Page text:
• Kyodo

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Farm minister Yoshiyuki Kamei notified U.S. Agriculture Secretary Ann Veneman on Thursday of Japan’s intention to impose emergency curbs on imported beef.

“I told (her) that Japan will implement the measure, based on law,” Kamei told reporters after his meeting with Veneman.

Veneman reiterated U.S. concerns over the planned beef import curbs.

“We strongly urged that they not be imposed,” Veneman said at a news conference after the meeting.

While stopping short of going into specifics, she hinted that the United States may initiate retaliatory action if Japan imposes the curbs.

“If indeed the safeguard is implemented, we will look at all our options,” Veneman said.

Under the law introduced based on World Trade Organization rules, Japan can automatically increase its beef tariff from 38.5 percent to 50 percent if there is a year-on-year increase of more than 17 percent in imported beef on a cumulative quarterly basis.

If official import data for the April-June quarter, to be released at the end of this month, indicate a need for beef import curbs, Japan plans to raise the tariff on Aug. 1.

Imported beef in the three months surged following a plunge in the same period last year, when consumers shied away from beef after mad cow disease, or bovine spongiform encephalopathy, was discovered in Japan.

Veneman said the planned curbs do not amount to WTO-approved safeguard measures to protect domestic producers against a sudden surge in beef imports.

“This is an issue that came from a unique situation of a drop in consumer demand, which was temporary due to the BSE find,” she said.

A Japanese official said Veneman told Kamei the U.S. is considering lifting part of the bans imposed on Canadian cattle and beef products after it was learned May 20 that a cow in western Canada had tested positive for BSE.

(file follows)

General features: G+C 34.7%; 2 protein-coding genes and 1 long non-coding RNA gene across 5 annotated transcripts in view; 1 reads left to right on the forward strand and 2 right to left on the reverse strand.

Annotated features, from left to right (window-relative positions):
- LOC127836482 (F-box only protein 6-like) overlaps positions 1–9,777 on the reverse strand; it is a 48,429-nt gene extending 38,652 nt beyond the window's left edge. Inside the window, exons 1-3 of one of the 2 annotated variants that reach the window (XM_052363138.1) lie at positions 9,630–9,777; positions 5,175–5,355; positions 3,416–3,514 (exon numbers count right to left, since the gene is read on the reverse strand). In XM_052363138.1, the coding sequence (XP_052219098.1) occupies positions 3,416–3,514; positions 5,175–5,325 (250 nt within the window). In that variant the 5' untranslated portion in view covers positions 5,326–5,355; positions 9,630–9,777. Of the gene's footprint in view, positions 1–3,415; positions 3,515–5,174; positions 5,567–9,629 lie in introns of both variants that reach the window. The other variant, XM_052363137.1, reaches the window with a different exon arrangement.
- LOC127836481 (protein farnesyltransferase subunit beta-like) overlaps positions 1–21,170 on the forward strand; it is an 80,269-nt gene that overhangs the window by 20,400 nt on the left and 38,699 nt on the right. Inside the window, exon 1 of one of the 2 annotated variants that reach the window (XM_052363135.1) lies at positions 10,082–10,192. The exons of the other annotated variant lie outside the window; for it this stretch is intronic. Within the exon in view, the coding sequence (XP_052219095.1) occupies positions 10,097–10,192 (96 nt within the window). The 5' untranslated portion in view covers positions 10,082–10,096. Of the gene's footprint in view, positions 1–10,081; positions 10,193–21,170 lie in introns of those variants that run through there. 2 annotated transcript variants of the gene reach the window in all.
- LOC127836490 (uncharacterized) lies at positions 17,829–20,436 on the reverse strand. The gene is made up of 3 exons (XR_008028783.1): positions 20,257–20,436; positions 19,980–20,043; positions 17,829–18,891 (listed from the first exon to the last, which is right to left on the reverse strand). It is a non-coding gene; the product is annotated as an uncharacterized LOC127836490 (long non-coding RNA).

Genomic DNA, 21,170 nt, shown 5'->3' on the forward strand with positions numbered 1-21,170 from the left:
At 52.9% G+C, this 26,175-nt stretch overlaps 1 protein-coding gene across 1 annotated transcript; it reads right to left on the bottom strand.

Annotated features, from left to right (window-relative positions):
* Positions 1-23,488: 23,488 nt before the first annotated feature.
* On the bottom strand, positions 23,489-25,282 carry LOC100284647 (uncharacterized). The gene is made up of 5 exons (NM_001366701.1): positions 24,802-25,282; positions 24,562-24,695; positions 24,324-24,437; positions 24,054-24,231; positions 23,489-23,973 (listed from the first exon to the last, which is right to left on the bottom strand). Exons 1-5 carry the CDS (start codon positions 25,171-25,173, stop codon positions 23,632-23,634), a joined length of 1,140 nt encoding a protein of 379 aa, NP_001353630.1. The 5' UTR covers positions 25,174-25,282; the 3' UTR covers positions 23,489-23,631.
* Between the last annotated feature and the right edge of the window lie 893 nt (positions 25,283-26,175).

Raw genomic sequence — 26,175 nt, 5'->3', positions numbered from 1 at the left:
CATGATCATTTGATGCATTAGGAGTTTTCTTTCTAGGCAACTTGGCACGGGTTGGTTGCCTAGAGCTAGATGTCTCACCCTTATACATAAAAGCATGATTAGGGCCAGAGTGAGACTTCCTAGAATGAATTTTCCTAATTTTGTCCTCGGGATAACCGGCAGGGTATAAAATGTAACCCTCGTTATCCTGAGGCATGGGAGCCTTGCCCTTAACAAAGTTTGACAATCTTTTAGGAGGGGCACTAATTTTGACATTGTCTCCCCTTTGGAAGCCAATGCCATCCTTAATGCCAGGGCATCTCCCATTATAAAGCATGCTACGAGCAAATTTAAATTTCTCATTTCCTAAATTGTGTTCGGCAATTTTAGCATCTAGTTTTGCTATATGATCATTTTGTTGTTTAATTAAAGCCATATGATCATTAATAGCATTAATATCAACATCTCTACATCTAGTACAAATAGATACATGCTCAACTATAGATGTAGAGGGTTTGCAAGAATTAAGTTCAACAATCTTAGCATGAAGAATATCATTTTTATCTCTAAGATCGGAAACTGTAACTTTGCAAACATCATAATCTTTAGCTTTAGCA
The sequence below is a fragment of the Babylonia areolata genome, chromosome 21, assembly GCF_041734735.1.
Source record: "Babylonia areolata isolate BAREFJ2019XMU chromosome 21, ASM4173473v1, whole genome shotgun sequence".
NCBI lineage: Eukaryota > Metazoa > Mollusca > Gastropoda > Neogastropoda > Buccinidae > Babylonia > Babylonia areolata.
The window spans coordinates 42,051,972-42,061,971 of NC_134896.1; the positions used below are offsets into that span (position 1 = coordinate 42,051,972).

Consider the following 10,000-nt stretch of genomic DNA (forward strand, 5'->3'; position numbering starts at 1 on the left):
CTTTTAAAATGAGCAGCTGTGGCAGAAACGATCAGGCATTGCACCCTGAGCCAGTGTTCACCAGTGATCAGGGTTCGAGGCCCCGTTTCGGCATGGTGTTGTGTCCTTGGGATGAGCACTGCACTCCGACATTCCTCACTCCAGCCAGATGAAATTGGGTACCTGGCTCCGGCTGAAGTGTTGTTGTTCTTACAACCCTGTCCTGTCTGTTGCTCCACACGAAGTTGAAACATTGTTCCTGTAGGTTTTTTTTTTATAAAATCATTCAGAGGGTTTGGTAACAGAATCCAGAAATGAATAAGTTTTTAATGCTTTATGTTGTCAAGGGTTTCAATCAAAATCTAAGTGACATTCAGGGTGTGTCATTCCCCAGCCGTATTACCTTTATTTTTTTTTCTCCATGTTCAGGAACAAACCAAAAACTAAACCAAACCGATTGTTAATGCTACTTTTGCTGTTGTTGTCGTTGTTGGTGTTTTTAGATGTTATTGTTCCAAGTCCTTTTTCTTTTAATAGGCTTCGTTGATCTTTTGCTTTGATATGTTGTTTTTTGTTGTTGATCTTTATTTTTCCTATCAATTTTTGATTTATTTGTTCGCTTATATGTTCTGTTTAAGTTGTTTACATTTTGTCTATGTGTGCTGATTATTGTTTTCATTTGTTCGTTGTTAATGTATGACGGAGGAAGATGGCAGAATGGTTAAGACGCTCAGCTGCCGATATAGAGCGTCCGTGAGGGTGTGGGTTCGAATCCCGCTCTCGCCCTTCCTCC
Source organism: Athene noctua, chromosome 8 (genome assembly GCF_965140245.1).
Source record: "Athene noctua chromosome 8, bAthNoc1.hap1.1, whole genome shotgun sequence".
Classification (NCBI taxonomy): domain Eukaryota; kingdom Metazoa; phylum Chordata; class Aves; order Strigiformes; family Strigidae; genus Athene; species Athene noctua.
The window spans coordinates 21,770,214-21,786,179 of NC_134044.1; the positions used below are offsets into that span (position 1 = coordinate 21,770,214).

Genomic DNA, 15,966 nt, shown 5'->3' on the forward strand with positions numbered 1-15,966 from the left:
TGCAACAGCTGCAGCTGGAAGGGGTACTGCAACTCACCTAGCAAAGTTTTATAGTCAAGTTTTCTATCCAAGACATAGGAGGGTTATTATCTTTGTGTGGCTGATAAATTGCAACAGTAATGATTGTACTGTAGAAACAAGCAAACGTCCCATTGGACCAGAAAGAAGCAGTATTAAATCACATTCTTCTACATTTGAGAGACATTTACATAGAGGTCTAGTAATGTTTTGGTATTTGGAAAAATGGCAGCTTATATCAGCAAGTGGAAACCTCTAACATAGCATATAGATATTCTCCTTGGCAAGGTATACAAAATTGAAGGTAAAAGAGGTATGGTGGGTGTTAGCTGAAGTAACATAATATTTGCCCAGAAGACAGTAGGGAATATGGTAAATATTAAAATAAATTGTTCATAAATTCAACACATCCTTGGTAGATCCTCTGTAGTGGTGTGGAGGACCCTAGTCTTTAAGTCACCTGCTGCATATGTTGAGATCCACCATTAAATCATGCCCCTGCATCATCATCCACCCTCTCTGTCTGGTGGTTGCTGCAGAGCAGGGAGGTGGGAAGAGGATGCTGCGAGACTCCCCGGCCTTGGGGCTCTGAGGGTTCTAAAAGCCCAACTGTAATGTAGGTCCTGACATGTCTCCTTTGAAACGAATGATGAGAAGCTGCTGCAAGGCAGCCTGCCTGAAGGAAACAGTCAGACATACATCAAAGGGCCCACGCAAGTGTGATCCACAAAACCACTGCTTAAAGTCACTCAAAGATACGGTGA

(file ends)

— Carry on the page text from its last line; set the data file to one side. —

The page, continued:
Kamei voiced concerns that Canadian beef may be exported to Japan via the U.S., the official said.

Japan also imposed a ban on Canadian beef immediately after the BSE case surfaced in Canada.

Kamei asked the U.S. to include the origin of beef products in export inspection certifications to guarantee that they came from cattle born, raised and slaughtered in the U.S., the Japanese official said.

Kamei and Veneman agreed on the importance of the WTO ministerial meeting in Cancun, Mexico, in September for a successful conclusion of the new round of global trade talks by Jan. 1, 2005.

But they remained apart over how to liberalize agricultural trade.

Veneman urged Japan to substantially reduce tariffs on farm products and agricultural subsidies.

“When it comes to Japan, they have still very high tariff levels on a number of their products,” she said.

Kamei said it may be difficult to see progress in farm trade talks at the Cancun meeting if the U.S. and other agricultural product exporters stick to “excessive” demands and show no flexibility, the Japanese official said.

Kamei, who arrived in Washington on Thursday, was scheduled to meet U.S. Trade Representative Robert Zoellick on Friday. He was to fly to Ottawa later in the day.